Gold has joined U.S. Treasuries as a favored safe haven asset as the U.S.-China trade war intensifies, fears of a global recession grow and a no-deal Brexit threatens. Whether its rally will continue will likely depend those factors and the direction of global interest rates.
Gold futures ended Friday near a six-year high at $1,508 per ounce, capping a 3.5% gain for the week, the biggest weekly gain since June, even though it has inched lower for the day.
“Gold seems to be that place to go,” said John LaForge, head of real asset strategy for Wells Fargo Investment Institute. “There are very few safe haven assets” and “the main driver now is the negative yields of bonds.”
LaForge explained that the “long-term knock on gold” has been the cost to hold or store it but negative yields in European and Japan and low yields in the U.S. eliminates or reduces that cost.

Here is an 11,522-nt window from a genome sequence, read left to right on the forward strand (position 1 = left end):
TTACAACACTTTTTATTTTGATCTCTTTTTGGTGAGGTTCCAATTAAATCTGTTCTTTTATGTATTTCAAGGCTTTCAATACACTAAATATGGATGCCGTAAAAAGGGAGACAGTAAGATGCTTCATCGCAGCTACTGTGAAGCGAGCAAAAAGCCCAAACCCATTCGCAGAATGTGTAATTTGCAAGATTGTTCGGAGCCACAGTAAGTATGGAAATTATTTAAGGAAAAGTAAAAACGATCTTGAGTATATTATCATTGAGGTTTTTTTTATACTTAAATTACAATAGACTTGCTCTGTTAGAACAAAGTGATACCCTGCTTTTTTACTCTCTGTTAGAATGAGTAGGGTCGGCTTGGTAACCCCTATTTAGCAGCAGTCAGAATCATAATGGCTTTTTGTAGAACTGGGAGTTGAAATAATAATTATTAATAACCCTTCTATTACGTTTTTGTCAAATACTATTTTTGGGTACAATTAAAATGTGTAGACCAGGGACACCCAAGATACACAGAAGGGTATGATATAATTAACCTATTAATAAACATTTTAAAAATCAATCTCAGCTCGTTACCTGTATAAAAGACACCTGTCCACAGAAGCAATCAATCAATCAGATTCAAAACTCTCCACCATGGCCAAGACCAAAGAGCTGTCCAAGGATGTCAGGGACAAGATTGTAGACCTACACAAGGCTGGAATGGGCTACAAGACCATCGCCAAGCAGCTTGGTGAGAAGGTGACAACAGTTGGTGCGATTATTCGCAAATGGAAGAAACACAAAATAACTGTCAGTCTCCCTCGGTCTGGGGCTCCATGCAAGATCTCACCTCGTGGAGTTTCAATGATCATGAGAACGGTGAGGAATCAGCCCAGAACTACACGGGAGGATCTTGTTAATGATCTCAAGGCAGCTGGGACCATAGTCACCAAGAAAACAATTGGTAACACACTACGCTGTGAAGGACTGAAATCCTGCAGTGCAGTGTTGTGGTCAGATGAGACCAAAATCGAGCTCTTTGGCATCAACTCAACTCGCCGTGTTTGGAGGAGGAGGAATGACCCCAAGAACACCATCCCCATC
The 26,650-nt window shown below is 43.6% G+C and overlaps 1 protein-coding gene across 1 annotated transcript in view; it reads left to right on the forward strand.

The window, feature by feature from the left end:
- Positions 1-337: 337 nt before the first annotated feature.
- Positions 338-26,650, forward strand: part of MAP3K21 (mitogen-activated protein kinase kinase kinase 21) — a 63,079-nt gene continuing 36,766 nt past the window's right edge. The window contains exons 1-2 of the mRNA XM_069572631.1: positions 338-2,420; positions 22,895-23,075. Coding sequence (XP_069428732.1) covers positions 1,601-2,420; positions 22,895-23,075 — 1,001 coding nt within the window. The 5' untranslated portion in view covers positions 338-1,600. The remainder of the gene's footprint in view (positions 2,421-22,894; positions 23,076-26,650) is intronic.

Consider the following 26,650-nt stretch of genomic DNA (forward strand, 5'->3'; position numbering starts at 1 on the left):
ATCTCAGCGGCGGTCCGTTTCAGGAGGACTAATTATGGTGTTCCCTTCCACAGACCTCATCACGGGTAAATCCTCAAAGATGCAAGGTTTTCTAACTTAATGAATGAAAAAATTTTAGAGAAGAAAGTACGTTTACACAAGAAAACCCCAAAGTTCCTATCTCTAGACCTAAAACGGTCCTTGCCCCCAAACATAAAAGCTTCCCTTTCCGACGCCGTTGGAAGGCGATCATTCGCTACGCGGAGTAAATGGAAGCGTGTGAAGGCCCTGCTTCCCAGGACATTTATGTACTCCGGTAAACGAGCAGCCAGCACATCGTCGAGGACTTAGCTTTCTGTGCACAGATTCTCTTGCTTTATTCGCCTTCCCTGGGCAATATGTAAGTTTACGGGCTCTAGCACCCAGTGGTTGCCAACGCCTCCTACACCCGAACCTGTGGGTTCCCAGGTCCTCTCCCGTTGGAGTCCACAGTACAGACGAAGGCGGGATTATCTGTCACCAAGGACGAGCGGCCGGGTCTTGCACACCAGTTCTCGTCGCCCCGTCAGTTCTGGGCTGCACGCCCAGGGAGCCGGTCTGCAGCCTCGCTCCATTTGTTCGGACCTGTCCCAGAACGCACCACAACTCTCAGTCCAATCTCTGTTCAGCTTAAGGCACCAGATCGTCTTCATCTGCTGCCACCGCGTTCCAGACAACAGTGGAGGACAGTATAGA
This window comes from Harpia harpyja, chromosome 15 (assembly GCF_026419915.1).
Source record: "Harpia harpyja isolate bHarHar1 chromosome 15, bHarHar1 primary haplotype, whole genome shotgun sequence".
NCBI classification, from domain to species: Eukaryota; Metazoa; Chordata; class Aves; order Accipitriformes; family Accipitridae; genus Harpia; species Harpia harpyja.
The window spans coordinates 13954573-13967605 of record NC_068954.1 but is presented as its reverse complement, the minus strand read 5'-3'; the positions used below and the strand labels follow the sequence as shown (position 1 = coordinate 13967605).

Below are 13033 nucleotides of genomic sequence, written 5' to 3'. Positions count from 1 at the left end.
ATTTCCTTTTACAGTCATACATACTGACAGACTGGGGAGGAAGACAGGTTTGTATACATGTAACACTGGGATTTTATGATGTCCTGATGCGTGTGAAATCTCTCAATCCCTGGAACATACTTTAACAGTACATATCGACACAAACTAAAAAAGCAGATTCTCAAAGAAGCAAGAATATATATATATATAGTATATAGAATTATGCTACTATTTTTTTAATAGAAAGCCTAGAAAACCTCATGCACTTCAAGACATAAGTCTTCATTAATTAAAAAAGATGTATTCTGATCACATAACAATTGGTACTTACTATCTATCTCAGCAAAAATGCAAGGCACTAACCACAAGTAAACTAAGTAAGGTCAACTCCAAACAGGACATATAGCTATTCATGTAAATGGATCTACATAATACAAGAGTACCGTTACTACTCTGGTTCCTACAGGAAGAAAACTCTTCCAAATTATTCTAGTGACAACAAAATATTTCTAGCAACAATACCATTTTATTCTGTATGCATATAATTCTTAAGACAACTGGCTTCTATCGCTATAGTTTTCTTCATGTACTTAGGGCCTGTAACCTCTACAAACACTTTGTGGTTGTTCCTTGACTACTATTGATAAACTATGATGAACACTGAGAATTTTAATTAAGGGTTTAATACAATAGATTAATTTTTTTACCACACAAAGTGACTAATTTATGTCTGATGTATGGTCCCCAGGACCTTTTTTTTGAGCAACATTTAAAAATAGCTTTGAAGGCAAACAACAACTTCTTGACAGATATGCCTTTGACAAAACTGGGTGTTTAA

Gold is often considered a hedge against rising inflation but lately it has rallied in an environment where inflation is low or deflation dominates.
“Gold is the chameleon of the asset world,” said LaForge.
He doesn’t expect gold will gain much more from here without a recession and currently favors silver and palladium over gold because they haven’t rallied as much. Platinum, which traditionally trades at a premium to gold, is now trading at a 50% discount to gold and silver is trading at close to a 90% discount, well above the historical 50-60% discount.
“As gold gets pricier and pricier, look around for alternatives,” said LaForge.